Uber Runs Out of Gas in Drive to Dismiss Texas Patent Infringement Claims

July 2022

By Masood Anjom – Alavi Anaipakos

The popular Uber ride hailing/delivery company got some bad news in Waco, Texas, a few days ago by way of a court order denying the company’s request to dismiss a series of patent infringement claims filed by Texas-based LBT IP II, LLC.

The order issued by Judge Alan Albright in the U.S. District Court for the Western District of Texas clarifies an important pleading requirement involving the application of joint infringement in the context of mobile applications.

The case is LBT IP II, LLC v. Uber Tech., Inc., No. 6:21-cv-01210, U.S. District Court for the Western District of Texas. The contested patents are U.S. Patent Nos. 7,728,724; 7,598,855; 8,531,289 and 8,224,355.

The order rejected Uber’s reasoning that the Court should dismiss the claims because LBT IP II failed to assert that “Uber makes the smartphones alleged to perform multiple claim elements in every Asserted Patent” or “that Uber directs or controls the manufacturers of alleged smartphones.” The Court found that such a showing “is not required to plead the requisite direction or control.” 

Instead, Judge Albright focused on the fact that the plaintiff was not accusing “smartphones” of patent infringement but rather “the functionality that Uber provides on them through its mobile applications.”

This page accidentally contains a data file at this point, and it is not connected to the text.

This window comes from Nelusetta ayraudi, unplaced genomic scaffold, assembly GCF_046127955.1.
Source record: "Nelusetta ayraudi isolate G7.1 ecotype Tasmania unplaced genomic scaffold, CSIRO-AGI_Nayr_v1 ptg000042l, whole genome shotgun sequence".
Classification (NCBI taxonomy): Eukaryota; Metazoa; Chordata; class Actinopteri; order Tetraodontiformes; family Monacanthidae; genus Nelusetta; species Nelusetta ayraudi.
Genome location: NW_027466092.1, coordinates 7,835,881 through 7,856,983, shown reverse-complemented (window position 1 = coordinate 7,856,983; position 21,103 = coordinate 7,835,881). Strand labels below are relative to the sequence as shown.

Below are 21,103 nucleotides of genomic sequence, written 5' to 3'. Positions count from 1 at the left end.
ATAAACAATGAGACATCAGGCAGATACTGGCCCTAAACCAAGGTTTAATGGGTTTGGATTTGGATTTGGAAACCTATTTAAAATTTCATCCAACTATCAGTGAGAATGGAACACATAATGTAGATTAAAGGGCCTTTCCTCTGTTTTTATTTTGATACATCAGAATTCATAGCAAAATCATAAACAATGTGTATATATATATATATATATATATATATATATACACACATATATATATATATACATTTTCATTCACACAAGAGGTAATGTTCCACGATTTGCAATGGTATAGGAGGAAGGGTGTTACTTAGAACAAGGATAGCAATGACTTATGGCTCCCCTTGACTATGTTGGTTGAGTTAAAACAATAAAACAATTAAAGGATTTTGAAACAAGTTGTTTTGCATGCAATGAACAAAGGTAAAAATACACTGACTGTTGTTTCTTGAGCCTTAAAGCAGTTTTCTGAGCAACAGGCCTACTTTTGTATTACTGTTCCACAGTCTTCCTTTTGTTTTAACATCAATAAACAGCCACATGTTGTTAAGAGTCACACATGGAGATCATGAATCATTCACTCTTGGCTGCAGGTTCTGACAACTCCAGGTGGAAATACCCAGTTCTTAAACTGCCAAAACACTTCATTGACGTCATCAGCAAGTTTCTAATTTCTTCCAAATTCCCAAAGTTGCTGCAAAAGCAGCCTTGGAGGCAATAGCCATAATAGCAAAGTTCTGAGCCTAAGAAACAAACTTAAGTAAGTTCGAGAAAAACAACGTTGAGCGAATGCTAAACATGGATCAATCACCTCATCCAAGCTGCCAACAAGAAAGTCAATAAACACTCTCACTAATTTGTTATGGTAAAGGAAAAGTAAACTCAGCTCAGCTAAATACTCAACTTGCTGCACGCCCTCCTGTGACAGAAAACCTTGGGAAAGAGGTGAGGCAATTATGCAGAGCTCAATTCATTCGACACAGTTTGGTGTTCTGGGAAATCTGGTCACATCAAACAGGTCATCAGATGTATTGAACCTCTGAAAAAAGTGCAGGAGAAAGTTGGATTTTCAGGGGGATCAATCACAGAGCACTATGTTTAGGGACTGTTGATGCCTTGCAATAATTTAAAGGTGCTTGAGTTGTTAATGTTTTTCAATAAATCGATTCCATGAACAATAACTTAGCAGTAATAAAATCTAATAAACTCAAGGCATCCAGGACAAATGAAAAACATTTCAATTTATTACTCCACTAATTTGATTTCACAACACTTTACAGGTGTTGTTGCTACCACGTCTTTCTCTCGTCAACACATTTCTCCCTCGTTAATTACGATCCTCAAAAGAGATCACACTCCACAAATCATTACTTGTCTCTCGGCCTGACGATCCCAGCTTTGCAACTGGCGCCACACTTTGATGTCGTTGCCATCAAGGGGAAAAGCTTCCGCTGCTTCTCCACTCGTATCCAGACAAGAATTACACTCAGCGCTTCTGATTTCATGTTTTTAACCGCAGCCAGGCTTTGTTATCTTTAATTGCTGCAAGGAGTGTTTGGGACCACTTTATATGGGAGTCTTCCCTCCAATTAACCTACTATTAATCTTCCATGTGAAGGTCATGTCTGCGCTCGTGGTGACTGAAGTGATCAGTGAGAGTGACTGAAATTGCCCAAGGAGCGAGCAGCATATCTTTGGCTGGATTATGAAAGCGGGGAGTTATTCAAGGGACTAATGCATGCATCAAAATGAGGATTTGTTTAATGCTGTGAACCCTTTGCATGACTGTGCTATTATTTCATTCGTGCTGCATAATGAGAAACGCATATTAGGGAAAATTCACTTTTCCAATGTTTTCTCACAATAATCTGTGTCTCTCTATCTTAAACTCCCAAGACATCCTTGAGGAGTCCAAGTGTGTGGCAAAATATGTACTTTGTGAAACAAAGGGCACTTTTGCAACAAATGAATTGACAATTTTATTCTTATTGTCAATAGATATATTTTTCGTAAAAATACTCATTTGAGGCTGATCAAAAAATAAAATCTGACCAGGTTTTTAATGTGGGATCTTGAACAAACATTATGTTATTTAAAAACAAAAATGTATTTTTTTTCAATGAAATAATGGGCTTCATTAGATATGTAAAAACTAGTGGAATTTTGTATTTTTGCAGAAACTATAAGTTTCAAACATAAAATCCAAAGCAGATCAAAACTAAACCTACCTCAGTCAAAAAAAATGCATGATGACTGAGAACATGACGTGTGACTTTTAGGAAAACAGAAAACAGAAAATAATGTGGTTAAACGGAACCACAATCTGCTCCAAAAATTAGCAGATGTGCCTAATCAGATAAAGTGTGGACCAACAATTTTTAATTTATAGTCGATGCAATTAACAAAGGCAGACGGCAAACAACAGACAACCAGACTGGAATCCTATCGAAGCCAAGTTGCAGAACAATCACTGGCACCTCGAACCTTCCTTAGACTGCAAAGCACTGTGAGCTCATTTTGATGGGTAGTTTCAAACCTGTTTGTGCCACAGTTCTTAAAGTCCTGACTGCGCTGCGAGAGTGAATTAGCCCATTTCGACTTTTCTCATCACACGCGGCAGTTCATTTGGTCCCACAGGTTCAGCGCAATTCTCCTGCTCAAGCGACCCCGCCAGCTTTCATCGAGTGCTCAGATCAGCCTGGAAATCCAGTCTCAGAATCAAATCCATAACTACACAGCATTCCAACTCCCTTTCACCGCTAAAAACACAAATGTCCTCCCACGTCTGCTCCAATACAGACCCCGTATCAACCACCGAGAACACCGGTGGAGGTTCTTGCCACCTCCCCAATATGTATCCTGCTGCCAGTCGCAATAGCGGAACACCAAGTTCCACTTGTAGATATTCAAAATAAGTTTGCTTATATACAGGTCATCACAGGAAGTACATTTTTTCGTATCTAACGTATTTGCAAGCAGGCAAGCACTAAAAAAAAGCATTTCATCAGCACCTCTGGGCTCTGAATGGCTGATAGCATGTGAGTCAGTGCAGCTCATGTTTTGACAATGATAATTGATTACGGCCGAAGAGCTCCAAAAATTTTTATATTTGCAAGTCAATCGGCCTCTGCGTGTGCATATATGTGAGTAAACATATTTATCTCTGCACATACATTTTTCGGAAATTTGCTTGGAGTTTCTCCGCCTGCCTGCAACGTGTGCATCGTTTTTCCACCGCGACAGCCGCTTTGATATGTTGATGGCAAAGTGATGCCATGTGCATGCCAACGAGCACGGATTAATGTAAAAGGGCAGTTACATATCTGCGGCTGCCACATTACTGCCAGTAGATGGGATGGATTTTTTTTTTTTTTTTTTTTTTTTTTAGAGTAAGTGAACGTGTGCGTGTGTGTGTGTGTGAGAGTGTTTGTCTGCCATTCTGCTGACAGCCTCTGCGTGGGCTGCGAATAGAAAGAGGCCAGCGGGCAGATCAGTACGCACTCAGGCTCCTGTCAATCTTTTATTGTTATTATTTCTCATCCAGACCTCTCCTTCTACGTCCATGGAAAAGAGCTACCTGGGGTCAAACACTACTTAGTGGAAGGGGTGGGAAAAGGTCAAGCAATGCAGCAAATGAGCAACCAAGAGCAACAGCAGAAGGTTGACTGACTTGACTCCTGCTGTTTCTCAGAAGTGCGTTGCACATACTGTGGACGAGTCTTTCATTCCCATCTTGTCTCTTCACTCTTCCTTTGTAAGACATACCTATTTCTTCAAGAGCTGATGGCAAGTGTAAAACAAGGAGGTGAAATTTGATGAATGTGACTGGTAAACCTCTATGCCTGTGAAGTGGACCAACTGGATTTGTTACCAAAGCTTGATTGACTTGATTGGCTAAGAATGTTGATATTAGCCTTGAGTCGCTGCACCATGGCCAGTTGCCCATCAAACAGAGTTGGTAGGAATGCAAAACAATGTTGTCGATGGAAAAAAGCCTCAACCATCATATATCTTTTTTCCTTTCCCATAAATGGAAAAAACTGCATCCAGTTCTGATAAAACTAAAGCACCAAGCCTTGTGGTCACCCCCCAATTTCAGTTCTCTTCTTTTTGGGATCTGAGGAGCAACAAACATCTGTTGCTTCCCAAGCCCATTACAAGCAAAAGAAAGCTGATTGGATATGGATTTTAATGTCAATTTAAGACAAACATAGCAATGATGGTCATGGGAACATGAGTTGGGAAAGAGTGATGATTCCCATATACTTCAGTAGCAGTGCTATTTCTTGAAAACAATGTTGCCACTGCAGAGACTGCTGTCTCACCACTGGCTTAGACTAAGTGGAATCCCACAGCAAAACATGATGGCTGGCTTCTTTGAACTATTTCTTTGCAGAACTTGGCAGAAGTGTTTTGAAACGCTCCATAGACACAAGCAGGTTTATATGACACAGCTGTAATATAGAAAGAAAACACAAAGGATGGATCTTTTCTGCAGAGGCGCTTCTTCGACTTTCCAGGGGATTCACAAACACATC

In so doing, the Court distinguished Ruby Sands because in that case, the asserted claims were directed to “devices,” whereas in this case, the claims were “system and method claims.”

Under that framework, the Court held that the allegations in the complaint “plausibly” allege direction and control through the Uber application since Uber “operates and controls its rider and driver applications;” and Uber’s “mobile applications must be installed on a mobile computing device, Defendant controls how its riders and drivers use the infringing features of Uber’s Platform and product and perform infringing steps of the method for ride-hailing.”

Companies and lawyers with pending patent infringement matters in the Western District (and those who may find themselves there) will be wise to take note of Judge Albright’s reasoning. Otherwise, they may find themselves looking for a ride home.

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